Help your IEP meetings run smoothly and be more productive for everyone.

10 Strategies for Successful IEP Meetings

This article includes a variety of tips for successful IEP meetings. I learned about these in SimpleK12's online webinar, 20 Strategies for More Productive IEP Meetings, presented by Melissa Mann. I encourage you to check out the recording of the training session, which has even more helpful advice.

  1. Set a Positive Intention for Your IEP Meeting — Many people come into IEP meetings fraught with anxiety and stress. Remind all involved that while you may be covering a lot of things that a student can't do, you also recognize all of the amazing things that the student is capable of. Cover some of the positives first thing in the meeting, before moving on to the ways that you can all help.
  2. Make Introductions –This is a basic one, but easy to overlook. Don't assume the parents know all the individuals at the meeting. This guarantees everyone is at ease, and not questioning who someone else is during the meeting.
  3. Have an Agenda — Creating a basic agenda for the meeting helps everyone stay on track.
  4. Set a Time Limit — Majority of the time, there is a set amount of time for these meetings. Addressing this up front helps keep the meeting moving. Let parents know if they do need additional time for questions, you can set a follow-up conference.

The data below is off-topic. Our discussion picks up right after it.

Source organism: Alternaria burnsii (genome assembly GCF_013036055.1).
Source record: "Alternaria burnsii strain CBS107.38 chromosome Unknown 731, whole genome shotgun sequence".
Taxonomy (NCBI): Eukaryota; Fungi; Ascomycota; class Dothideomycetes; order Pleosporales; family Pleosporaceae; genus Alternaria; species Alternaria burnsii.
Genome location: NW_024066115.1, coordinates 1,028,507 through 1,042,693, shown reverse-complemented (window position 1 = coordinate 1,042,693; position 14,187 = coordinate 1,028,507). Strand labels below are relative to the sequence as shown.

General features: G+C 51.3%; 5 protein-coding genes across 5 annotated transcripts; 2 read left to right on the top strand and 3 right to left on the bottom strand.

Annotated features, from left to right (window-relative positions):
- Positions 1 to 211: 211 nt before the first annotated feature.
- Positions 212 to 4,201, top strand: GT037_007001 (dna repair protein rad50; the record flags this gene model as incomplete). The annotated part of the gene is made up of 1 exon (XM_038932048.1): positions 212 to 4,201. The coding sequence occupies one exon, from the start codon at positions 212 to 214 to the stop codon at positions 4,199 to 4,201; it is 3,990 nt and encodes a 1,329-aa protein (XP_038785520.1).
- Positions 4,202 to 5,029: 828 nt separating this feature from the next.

5. This is NOT a Parent Conference — Ideally, this should not be the first time you're meeting with the parents. Keep in mind the goal of this meeting is not a general parent conference. If at all possible, schedule a conference or phone call with parents prior to the IEP meeting.
  6. Use Common Language — Make sure you're using language everyone can understand. Pause and clarify whenever necessary. If you're seeing the “deer in headlights” look, that's a sign to stop and regroup.
  7. Reference the Standards — Make sure others involved understand what standards you're using for the IEP.
  8. Take Minutes — Have someone at the meeting in charge of taking minutes. These notes will be useful for everyone later on, and a good record of what was discussed. In many states, this is a requirement for IEP meetings already.
  9. Draft Copies — Distribute a draft of the IEP before the meeting. Let parents know that it is in fact a draft, a starting point to discuss further in the meeting.
  10. Input from All Parties — Along with your own opinion, make sure to get input from any additional teachers, service providers, and (of course) the child's parents.
  11. Stay Calm — This is a difficult meeting for many parents, and tensions can run high. If you notice things going off course, pause and re-frame the topic. Remind everyone that ultimately you're all there for the same reason, to help the student succeed.

Another thank you to Melissa for these great ideas. Make sure to check out all of her training sessions inside the Teacher Learning Community.

Check out all of SimpleK12's Special Education training inside the Teacher Learning Community.

About the Author
Kimber Thompson is a Lead Moderator for SimpleK12 webinars and a Contributing Editor for She writes frequently about education topics and is passionate about tools and techniques that inspire young learners. You may reach her with ideas and comments at